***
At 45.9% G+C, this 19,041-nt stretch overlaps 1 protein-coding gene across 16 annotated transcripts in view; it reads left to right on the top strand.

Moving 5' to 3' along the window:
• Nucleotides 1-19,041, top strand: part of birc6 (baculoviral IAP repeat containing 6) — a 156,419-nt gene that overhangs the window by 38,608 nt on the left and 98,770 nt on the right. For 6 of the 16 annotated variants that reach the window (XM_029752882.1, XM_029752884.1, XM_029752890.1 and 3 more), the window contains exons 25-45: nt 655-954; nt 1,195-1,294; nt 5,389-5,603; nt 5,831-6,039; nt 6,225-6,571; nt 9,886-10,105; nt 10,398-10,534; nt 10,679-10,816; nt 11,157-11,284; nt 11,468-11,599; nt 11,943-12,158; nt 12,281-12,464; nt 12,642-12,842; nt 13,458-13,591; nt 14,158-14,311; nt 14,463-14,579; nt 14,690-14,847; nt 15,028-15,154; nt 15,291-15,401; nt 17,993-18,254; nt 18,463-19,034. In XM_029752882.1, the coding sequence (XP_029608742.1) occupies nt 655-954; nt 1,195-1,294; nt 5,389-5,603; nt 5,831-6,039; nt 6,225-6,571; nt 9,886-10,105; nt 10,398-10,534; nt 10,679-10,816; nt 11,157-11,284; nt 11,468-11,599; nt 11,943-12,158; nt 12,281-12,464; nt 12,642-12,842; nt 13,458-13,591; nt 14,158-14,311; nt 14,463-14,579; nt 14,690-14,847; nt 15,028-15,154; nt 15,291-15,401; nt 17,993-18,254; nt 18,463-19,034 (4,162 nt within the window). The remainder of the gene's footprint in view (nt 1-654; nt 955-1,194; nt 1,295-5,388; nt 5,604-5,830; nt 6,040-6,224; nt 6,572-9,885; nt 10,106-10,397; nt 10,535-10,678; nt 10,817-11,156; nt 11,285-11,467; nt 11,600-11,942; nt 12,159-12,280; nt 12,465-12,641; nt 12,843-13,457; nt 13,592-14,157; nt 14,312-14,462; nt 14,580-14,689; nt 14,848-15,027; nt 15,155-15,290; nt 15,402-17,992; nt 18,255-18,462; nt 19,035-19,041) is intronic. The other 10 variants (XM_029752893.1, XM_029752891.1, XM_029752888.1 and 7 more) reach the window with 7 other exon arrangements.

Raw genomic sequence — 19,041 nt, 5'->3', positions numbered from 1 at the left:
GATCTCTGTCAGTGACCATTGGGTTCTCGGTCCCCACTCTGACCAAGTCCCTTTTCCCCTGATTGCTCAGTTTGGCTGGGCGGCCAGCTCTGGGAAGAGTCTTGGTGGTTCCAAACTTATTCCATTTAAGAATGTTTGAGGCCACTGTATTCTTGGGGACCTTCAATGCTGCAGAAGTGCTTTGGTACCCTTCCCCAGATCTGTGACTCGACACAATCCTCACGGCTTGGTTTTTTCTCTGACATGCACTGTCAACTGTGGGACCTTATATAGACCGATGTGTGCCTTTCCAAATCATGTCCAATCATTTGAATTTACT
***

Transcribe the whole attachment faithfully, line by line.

At 45.9% G+C, this 19,041-nt stretch overlaps 1 protein-coding gene across 16 annotated transcripts in view; it reads left to right on the top strand.

Moving 5' to 3' along the window:
• Nucleotides 1-19,041, top strand: part of birc6 (baculoviral IAP repeat containing 6) — a 156,419-nt gene that overhangs the window by 38,608 nt on the left and 98,770 nt on the right. For 6 of the 16 annotated variants that reach the window (XM_029752882.1, XM_029752884.1, XM_029752890.1 and 3 more), the window contains exons 25-45: nt 655-954; nt 1,195-1,294; nt 5,389-5,603; nt 5,831-6,039; nt 6,225-6,571; nt 9,886-10,105; nt 10,398-10,534; nt 10,679-10,816; nt 11,157-11,284; nt 11,468-11,599; nt 11,943-12,158; nt 12,281-12,464; nt 12,642-12,842; nt 13,458-13,591; nt 14,158-14,311; nt 14,463-14,579; nt 14,690-14,847; nt 15,028-15,154; nt 15,291-15,401; nt 17,993-18,254; nt 18,463-19,034. In XM_029752882.1, the coding sequence (XP_029608742.1) occupies nt 655-954; nt 1,195-1,294; nt 5,389-5,603; nt 5,831-6,039; nt 6,225-6,571; nt 9,886-10,105; nt 10,398-10,534; nt 10,679-10,816; nt 11,157-11,284; nt 11,468-11,599; nt 11,943-12,158; nt 12,281-12,464; nt 12,642-12,842; nt 13,458-13,591; nt 14,158-14,311; nt 14,463-14,579; nt 14,690-14,847; nt 15,028-15,154; nt 15,291-15,401; nt 17,993-18,254; nt 18,463-19,034 (4,162 nt within the window). The remainder of the gene's footprint in view (nt 1-654; nt 955-1,194; nt 1,295-5,388; nt 5,604-5,830; nt 6,040-6,224; nt 6,572-9,885; nt 10,106-10,397; nt 10,535-10,678; nt 10,817-11,156; nt 11,285-11,467; nt 11,600-11,942; nt 12,159-12,280; nt 12,465-12,641; nt 12,843-13,457; nt 13,592-14,157; nt 14,312-14,462; nt 14,580-14,689; nt 14,848-15,027; nt 15,155-15,290; nt 15,402-17,992; nt 18,255-18,462; nt 19,035-19,041) is intronic. The other 10 variants (XM_029752893.1, XM_029752891.1, XM_029752888.1 and 7 more) reach the window with 7 other exon arrangements.

Raw genomic sequence — 19,041 nt, 5'->3', positions numbered from 1 at the left:
GATCTCTGTCAGTGACCATTGGGTTCTCGGTCCCCACTCTGACCAAGTCCCTTTTCCCCTGATTGCTCAGTTTGGCTGGGCGGCCAGCTCTGGGAAGAGTCTTGGTGGTTCCAAACTTATTCCATTTAAGAATGTTTGAGGCCACTGTATTCTTGGGGACCTTCAATGCTGCAGAAGTGCTTTGGTACCCTTCCCCAGATCTGTGACTCGACACAATCCTCACGGCTTGGTTTTTTCTCTGACATGCACTGTCAACTGTGGGACCTTATATAGACCGATGTGTGCCTTTCCAAATCATGTCCAATCATTTGAATTTACT